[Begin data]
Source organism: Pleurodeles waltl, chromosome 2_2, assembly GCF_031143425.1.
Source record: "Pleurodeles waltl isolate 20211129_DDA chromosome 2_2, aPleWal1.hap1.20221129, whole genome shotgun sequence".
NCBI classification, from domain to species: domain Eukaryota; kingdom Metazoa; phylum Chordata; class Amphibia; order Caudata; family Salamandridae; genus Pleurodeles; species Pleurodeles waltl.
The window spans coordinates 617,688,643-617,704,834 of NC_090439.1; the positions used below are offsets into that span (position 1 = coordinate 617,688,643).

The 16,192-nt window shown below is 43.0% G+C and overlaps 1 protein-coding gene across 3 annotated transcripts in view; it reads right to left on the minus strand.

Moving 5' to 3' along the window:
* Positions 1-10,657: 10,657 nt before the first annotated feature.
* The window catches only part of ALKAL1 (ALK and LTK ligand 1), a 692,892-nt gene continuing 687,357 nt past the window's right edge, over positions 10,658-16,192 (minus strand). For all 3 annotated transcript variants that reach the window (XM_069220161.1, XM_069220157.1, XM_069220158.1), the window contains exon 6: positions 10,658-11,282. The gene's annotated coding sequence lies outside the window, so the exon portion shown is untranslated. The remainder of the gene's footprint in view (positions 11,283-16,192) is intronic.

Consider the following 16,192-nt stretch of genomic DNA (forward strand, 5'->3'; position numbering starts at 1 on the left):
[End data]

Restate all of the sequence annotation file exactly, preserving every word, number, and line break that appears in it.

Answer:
Source organism: Pleurodeles waltl, chromosome 2_2, assembly GCF_031143425.1.
Source record: "Pleurodeles waltl isolate 20211129_DDA chromosome 2_2, aPleWal1.hap1.20221129, whole genome shotgun sequence".
NCBI classification, from domain to species: domain Eukaryota; kingdom Metazoa; phylum Chordata; class Amphibia; order Caudata; family Salamandridae; genus Pleurodeles; species Pleurodeles waltl.
The window spans coordinates 617,688,643-617,704,834 of NC_090439.1; the positions used below are offsets into that span (position 1 = coordinate 617,688,643).

The 16,192-nt window shown below is 43.0% G+C and overlaps 1 protein-coding gene across 3 annotated transcripts in view; it reads right to left on the minus strand.

Moving 5' to 3' along the window:
* Positions 1-10,657: 10,657 nt before the first annotated feature.
* The window catches only part of ALKAL1 (ALK and LTK ligand 1), a 692,892-nt gene continuing 687,357 nt past the window's right edge, over positions 10,658-16,192 (minus strand). For all 3 annotated transcript variants that reach the window (XM_069220161.1, XM_069220157.1, XM_069220158.1), the window contains exon 6: positions 10,658-11,282. The gene's annotated coding sequence lies outside the window, so the exon portion shown is untranslated. The remainder of the gene's footprint in view (positions 11,283-16,192) is intronic.

Consider the following 16,192-nt stretch of genomic DNA (forward strand, 5'->3'; position numbering starts at 1 on the left):